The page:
After writing to Jared Sandberg, a columnist (he writes a weekly column called "Cubicle Culture") from the Wall Street Journal, about some columns he wrote - he replied and asked for my opinion on a topic he was writing about at the time.
My comments on the topic he was writing about (job mentors) were selected to appear in the article, amongst others.
With Bad Mentors,
It's Better to Break Up
Than to Make Up
By: Jared Sandberg
It's hard to break up with your mentor, as Luciann Lajoie learned.
When she was working in the marketing department of a theater company, Ms. Lajoie was assigned a mentor who never got into the weeds of some of her specific questions. Instead, she would boil down her advice to things like: "It's about the relationship" and "You'll get it figured out." Meanwhile, just an "I don't know" might have been more honest.
Having given up on learning any hard skills, Ms. Lajoie initiated Project Politely Ignore, which meant she would make nice when necessary, but ask fewer and fewer questions of her mentor to minimize contact. After all, the tactic worked well in breaking up after dating, she reasoned. The challenge was that this was a relationship that had to be preserved. Eventually, the mentoring dissipated without a hitch.
In the end, Ms. Lajoie learned some useful tips on applying makeup and how much cinnamon to add to the coffee before percolating. "That's the only advice I still use from her," Ms. Lajoie, a strategy consultant for consulting firm Executive Leadership Group, says of her mentor.
Yes, relationships matter in the workplace. But "bad mentoring relationships are worse than no relationship at all," says Jean Rhodes, professor of psychology at the University of Massachusetts, Boston. Research shows, she says, that "negative interactions are much more salient than positive ones."
Formal mentoring efforts, with their online profiles and random assigning of mentors who often lack interpersonal skills, can seem like pairing up with the worst blind date. "Formal programs are generally less effective," says Kathy Kram, a professor of organizational behavior at Boston University School of Management.
Mentors need training, she says. Also, no mentee should rely on only one mentor who, if canned, can drag a mentee down. "To rely on one mentor is really a high-risk strategy," she says.
There are many reasons why you might want to ditch your mentor. Research has identified a typology of negative mentor behaviors that include sabotage, bullying, revenge-seeking and exploitation. Then there are those who mistake their own ancient successes for relevant advice.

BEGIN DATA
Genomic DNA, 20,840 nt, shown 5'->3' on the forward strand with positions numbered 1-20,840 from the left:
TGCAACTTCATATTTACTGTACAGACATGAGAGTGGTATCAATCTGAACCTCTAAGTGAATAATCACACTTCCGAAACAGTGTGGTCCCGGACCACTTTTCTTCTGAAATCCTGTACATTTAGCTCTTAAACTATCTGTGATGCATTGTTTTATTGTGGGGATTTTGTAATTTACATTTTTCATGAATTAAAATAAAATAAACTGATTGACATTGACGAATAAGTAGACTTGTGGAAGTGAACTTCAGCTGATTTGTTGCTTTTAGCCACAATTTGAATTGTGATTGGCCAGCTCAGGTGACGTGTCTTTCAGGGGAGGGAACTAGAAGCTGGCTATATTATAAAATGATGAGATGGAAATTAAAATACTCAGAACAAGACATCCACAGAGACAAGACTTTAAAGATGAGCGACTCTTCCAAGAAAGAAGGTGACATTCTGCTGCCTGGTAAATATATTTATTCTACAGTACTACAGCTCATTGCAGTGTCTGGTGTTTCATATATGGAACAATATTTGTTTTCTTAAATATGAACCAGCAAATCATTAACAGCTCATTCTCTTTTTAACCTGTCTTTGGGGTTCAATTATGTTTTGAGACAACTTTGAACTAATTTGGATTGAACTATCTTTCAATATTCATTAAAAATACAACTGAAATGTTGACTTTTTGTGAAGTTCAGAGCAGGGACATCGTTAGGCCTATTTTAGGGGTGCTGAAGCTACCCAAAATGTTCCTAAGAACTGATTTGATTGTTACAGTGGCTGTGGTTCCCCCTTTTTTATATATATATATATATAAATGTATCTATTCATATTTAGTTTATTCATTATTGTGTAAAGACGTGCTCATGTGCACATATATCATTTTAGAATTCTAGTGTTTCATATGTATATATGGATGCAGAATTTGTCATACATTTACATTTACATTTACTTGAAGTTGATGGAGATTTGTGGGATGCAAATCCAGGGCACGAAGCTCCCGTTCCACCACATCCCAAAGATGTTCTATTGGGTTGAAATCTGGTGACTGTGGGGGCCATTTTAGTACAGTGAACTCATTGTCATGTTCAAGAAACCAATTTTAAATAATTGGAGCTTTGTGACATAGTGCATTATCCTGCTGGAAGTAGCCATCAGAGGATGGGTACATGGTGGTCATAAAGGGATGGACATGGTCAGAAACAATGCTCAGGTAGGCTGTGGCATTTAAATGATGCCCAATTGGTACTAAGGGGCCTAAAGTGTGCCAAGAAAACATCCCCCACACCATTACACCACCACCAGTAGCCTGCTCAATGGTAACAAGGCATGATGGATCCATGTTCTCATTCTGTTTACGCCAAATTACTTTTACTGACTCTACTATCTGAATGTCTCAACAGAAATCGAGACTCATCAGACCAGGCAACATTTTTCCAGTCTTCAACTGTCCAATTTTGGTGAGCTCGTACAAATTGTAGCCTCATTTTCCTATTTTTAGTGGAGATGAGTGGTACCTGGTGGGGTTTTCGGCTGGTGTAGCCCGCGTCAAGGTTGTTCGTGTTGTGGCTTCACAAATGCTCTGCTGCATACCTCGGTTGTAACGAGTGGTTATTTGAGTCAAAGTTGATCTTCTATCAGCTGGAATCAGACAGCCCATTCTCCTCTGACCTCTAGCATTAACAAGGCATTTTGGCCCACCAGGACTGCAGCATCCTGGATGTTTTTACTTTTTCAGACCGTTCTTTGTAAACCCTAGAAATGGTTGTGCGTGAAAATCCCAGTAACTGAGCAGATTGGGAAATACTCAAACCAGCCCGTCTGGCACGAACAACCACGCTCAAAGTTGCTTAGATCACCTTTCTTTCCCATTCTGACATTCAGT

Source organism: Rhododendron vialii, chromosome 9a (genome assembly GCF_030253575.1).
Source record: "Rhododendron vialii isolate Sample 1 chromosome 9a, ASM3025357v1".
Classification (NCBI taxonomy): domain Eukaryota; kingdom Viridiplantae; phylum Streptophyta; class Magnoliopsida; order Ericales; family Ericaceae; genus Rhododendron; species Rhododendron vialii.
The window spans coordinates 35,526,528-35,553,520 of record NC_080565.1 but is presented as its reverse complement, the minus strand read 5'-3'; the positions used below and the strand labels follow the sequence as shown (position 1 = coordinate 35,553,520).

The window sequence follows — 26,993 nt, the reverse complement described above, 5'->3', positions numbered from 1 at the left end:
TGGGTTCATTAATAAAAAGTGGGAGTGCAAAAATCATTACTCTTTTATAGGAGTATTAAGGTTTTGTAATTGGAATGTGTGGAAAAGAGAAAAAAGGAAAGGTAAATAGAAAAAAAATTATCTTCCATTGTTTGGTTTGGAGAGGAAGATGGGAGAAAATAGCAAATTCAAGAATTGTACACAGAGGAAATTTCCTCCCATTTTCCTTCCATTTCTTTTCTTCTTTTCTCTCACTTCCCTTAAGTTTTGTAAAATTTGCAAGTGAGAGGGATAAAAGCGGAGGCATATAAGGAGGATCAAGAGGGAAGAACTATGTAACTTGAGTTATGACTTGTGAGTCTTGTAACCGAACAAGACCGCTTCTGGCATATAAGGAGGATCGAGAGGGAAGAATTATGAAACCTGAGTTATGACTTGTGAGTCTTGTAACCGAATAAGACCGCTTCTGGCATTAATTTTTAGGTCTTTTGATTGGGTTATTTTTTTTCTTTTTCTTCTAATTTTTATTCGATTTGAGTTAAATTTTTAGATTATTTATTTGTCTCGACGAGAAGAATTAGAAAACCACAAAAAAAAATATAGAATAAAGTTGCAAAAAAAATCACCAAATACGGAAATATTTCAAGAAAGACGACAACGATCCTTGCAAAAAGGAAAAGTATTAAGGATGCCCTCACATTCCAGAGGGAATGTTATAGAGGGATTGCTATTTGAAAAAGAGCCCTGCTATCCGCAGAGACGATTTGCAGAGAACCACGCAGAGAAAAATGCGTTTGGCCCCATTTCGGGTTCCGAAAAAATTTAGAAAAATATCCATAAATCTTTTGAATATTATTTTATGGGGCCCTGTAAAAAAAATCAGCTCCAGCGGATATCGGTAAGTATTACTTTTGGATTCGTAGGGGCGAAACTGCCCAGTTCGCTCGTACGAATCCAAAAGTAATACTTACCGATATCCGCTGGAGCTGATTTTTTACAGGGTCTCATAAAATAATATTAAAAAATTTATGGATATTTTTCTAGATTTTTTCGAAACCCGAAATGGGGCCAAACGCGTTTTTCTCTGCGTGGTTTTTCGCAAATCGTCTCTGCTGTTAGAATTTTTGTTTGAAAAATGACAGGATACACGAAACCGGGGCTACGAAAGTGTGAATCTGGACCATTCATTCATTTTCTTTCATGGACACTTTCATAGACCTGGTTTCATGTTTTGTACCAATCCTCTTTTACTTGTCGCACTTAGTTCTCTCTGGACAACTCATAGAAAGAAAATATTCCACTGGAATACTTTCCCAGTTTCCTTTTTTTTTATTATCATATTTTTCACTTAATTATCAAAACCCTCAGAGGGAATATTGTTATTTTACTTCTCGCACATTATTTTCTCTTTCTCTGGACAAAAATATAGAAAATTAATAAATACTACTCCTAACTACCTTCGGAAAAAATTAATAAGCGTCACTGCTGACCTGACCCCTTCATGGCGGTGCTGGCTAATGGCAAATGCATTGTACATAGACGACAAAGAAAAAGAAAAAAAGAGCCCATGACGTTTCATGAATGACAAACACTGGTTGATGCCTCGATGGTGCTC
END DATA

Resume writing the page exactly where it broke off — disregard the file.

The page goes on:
The breakup with a mentor resembles the breakup with a significant other whose militaristically organized sock drawer is symptomatic of a larger lack of chemistry.
Ellen Ensher, associate professor of management at Loyola Marymount University and author of "Power Mentoring," recommends mentees take an It's-not-about-you-it's-about-me approach. She advises unhappy mentees to write a letter to their unwanted guides. It should state what you've learned from the person, but then conclude with a line such as: "At this point we've learned everything we can learn from each other." Or perhaps: "I'm in a new role. ... I don't have the time that our relationship requires."
A mentee can also hand off a mentor to another employee, which she admits sounds like saying, "Date my sister instead."
Prof. Ensher also believes that mentoring "needs to be polygamous rather than monogamous."
Part of the art of breaking up with your mentor is blaming the separation on a higher authority. When Adrian Gonzalez started his new job at a manufacturer, he was assigned to share a cubicle with a senior peer assigned to mentor him. All his mentor really wanted was an ally in his stab-in-the-back criticisms of their colleagues. When a cubicle opened up elsewhere, Mr. Gonzalez secretly lobbied for it while making it seem like his move was someone else's decision.
"If the guy were in a more influential position," says Mr. Gonzalez, "he could have made my life a living hell."
You don't have to tell that to Joe Silverman, whose mentor in a former job in personnel research was his boss. The man, he says, lived in his own world, evidenced by his droning on despite the glazed eyes and lack of any follow-up questions.
"He wasn't going to develop me for anything. It was frustrating. It was the kind of thing where you'd come home and kick the cat," says Mr. Silverman, who thankfully didn't own a cat. "A field goal was a good possibility."
He applied for a job at another company and his boss's boss found out, convincing him to stay and moving him slowly out from underneath his supervisor's wing.
If your mentor can greatly affect your career, "Learn to love it!" says management consultant Marshall Goldsmith, who advises people to treat such a mentor as a customer whose boring stories and unfunny jokes you both listen to and laugh at.
As for the war stories: "What they did might be completely dysfunctional, and they were successful in spite of it," he warns.
• Email me at Jared.Sandberg@wsj.com. For a discussion on today's column, go to WSJ.com/Forums.